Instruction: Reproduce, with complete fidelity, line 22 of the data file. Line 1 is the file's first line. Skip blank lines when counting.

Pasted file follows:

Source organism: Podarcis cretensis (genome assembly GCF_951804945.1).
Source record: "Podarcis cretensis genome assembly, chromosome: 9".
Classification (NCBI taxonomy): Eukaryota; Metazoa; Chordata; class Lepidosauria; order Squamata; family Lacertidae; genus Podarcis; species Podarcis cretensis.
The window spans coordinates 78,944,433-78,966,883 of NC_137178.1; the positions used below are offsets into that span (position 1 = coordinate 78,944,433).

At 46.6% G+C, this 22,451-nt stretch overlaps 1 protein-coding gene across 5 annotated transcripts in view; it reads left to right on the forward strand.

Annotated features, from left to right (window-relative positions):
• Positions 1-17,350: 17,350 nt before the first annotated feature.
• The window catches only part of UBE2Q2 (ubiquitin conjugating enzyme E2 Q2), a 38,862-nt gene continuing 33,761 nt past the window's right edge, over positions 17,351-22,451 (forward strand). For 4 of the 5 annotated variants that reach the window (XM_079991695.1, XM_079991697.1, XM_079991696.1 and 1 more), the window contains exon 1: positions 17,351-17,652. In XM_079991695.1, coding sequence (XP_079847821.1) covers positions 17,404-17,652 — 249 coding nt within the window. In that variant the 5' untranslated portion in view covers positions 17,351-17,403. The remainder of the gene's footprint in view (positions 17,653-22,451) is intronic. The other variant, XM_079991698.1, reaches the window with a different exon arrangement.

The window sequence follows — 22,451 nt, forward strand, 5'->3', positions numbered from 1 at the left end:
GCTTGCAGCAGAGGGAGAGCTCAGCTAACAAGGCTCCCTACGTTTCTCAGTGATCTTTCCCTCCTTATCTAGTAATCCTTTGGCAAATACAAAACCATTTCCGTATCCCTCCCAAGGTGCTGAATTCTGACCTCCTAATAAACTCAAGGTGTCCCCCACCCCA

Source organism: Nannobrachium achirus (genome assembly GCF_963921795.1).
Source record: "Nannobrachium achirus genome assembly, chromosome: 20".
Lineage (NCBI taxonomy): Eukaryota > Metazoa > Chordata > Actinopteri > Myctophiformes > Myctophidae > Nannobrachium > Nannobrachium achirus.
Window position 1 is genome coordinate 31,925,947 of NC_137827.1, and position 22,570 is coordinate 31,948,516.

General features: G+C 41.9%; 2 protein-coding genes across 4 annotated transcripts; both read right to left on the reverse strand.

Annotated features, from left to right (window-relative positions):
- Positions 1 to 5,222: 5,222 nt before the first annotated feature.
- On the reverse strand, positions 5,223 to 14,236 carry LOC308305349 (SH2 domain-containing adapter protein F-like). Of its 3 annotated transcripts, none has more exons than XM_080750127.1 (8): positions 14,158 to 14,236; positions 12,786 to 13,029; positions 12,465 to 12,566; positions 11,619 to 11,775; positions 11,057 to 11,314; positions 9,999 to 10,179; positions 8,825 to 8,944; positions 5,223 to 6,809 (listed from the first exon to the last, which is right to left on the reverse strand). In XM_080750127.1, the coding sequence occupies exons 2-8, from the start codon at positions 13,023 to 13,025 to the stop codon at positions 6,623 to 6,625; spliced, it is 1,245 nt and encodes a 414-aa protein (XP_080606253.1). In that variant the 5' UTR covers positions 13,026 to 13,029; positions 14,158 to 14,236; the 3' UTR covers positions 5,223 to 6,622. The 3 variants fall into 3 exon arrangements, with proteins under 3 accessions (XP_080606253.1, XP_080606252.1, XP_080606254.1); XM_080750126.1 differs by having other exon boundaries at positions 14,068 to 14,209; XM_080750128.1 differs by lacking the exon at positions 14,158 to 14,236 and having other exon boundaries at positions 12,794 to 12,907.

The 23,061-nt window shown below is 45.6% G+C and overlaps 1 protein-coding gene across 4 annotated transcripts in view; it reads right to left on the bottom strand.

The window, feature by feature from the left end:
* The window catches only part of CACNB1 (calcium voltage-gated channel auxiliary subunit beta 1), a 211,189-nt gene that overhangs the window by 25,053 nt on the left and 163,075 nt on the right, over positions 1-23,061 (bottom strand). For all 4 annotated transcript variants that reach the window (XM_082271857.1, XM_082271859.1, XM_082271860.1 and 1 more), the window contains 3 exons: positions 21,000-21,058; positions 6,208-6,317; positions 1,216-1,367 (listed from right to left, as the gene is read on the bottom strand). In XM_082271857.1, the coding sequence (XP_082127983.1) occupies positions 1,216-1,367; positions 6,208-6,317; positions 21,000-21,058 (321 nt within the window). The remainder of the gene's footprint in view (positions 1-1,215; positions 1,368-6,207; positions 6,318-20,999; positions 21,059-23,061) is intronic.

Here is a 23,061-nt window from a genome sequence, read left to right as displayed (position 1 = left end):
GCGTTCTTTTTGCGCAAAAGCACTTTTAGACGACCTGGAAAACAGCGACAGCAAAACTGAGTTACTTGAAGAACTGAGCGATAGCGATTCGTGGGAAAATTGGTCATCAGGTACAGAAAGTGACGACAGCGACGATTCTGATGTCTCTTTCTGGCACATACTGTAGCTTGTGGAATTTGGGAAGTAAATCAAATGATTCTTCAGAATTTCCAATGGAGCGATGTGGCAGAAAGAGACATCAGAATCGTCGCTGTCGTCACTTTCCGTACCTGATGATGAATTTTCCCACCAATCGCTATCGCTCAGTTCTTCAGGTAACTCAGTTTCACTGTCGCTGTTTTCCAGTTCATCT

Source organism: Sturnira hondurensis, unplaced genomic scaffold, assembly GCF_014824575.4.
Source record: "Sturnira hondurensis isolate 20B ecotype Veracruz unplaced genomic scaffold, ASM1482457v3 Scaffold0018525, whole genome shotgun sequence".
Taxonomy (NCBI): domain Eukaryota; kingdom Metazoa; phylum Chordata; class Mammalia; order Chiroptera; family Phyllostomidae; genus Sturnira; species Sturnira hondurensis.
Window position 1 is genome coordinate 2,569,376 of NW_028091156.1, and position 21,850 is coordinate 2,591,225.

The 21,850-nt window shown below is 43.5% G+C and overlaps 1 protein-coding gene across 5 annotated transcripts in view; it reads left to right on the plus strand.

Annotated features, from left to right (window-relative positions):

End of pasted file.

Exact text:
Here is a 23,061-nt window from a genome sequence, read left to right as displayed (position 1 = left end):